SDV345807Record Office Collection: Simcoe Family. Simcoe Sketches. Devon Record Office Collection. Unknown.
SDV345808Ordnance Survey Archaeology Division Card: Ordnance Survey Archaeology Division. 1962. ST11SW15. Ordnance Survey Archaeology Division Card. Card Index.
SDV57424Monograph: Oliver, G.. 1846. Monasticon Diocesis Exoniensis. Monasticon Diocesis Exoniensis. Unknown. 393.

Associated Monuments

MDV1890Part of: Dunkeswell Abbey (Monument)
MDV1892Related to: Dunkeswell Abbey, Bells (Find Spot)
MDV12618Related to: Cloisters at Dunkeswell Abbey (Monument)
MDV1891Related to: COAT OF ARMS in the Parish of Dunkeswell (Monument)
MDV44192Related to: Dunkeswell Abbey, Building (Monument)
MDV63464Related to: Dunkeswell Abbey, Garden (Monument)
MDV1893Related to: Dunkeswell Abbey, Grave (Monument)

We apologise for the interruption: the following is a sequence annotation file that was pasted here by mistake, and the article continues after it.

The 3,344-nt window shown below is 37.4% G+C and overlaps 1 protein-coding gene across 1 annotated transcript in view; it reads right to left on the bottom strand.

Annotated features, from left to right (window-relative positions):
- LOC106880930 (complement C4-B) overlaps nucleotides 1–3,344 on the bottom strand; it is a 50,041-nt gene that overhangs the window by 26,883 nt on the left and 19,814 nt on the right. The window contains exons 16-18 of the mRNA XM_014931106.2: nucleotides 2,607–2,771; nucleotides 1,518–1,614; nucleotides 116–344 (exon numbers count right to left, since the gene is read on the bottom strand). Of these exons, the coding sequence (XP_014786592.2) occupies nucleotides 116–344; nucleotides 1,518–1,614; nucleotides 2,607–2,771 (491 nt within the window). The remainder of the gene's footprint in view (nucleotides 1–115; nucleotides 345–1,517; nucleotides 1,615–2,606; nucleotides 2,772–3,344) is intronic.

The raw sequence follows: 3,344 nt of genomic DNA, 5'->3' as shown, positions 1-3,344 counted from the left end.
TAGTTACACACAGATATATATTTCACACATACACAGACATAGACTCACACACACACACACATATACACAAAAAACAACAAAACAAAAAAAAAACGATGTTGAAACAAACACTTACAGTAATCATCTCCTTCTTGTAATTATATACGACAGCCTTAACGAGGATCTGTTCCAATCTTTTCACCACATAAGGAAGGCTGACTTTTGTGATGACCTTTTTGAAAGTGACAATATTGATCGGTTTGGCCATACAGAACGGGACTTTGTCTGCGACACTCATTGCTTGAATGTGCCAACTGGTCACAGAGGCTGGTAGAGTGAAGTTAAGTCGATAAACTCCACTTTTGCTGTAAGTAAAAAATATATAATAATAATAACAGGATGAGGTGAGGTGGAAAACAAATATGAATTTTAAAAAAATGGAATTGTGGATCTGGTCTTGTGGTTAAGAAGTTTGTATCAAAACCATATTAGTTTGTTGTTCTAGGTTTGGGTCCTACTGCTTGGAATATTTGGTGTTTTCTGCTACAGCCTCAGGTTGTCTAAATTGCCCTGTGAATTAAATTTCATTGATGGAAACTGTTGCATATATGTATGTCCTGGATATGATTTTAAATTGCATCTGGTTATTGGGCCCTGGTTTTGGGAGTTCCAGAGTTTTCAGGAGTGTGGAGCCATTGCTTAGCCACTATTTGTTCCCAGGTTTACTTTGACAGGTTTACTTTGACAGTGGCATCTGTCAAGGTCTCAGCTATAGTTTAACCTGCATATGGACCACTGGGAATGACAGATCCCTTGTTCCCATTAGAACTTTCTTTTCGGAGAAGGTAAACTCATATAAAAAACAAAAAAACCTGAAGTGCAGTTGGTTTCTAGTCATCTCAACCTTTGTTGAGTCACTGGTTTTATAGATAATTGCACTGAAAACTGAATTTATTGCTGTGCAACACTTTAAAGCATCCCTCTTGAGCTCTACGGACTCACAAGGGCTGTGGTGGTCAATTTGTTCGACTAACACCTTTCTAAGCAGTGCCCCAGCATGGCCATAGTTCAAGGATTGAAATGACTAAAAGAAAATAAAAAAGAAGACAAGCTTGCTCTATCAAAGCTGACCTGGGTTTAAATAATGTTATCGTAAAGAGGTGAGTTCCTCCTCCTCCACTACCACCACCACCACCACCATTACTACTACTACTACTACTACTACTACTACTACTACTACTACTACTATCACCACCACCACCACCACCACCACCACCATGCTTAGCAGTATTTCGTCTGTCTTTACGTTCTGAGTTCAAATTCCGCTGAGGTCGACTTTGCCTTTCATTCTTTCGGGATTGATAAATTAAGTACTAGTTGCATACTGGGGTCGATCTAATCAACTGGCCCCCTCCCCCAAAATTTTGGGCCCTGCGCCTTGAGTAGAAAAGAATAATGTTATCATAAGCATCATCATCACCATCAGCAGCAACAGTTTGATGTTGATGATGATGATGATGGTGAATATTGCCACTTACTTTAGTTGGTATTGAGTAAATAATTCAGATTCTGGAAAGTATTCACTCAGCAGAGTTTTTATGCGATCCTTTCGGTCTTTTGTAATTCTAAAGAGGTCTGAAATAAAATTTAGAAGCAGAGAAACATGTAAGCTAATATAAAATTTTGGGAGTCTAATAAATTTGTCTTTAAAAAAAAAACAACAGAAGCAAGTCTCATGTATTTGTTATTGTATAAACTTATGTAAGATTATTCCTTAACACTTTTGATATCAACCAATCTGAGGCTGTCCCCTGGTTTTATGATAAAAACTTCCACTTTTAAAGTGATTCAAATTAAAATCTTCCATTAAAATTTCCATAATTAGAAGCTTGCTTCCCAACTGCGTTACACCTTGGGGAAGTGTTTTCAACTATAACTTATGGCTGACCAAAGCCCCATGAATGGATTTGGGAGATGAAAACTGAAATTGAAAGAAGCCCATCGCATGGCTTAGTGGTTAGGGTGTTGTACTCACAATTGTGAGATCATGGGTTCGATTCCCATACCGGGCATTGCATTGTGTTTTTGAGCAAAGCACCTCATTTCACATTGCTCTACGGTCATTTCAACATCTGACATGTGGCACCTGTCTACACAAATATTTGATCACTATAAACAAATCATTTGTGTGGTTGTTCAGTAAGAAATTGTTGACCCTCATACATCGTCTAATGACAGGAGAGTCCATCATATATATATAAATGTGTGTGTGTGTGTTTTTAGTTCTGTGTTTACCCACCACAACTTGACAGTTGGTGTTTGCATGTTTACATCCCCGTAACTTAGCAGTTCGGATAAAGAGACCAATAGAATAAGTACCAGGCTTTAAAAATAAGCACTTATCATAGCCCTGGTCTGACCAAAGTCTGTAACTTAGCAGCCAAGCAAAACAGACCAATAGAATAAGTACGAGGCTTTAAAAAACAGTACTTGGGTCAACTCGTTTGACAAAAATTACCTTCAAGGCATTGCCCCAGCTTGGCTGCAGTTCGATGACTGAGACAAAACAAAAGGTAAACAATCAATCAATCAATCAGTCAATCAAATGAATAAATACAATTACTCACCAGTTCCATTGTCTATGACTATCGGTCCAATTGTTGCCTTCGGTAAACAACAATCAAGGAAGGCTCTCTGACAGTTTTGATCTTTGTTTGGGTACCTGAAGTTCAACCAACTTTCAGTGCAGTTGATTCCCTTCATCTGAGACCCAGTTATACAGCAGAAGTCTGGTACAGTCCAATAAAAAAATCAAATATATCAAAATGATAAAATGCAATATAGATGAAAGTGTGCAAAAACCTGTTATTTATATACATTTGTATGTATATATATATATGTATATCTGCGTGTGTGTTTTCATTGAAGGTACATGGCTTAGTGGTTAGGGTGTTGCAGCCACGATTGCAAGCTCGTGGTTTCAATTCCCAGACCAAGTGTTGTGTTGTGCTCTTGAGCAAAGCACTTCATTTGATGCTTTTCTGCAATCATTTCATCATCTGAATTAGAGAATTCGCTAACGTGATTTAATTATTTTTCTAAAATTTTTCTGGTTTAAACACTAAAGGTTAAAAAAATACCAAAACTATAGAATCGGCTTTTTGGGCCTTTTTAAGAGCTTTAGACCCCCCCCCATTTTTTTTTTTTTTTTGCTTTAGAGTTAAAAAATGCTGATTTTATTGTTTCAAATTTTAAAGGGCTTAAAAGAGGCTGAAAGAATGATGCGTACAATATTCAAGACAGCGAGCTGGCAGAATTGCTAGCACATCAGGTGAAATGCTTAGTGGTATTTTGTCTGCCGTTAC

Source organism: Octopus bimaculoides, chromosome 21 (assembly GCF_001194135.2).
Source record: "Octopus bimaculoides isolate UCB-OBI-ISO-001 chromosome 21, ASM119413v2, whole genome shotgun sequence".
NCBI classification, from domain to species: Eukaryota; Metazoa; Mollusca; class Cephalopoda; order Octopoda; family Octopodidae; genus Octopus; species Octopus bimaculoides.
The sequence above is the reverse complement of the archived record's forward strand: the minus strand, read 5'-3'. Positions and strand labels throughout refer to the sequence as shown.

MDV13990Related to: Dunkeswell Abbey, Tile (Find Spot)
MDV30306Related to: East Range at Dunkeswell Abbey (Monument)
MDV12616Related to: Fishponds at Dunkeswell Abbey (Monument)
MDV12617Related to: Gatehouse at Dunkeswell Abbey (Building)
MDV30308Related to: Holy Trinity Parish Church at Dunkeswell (Building)
MDV30307Related to: South Range at Dunkeswell Abbey (Monument)
MDV12615Related to: West Range at Dunkeswell Abbey (Monument)

Associated Finds: none recorded

Associated Events: none recorded


Date Last Edited:Nov 16 2010 9:53AM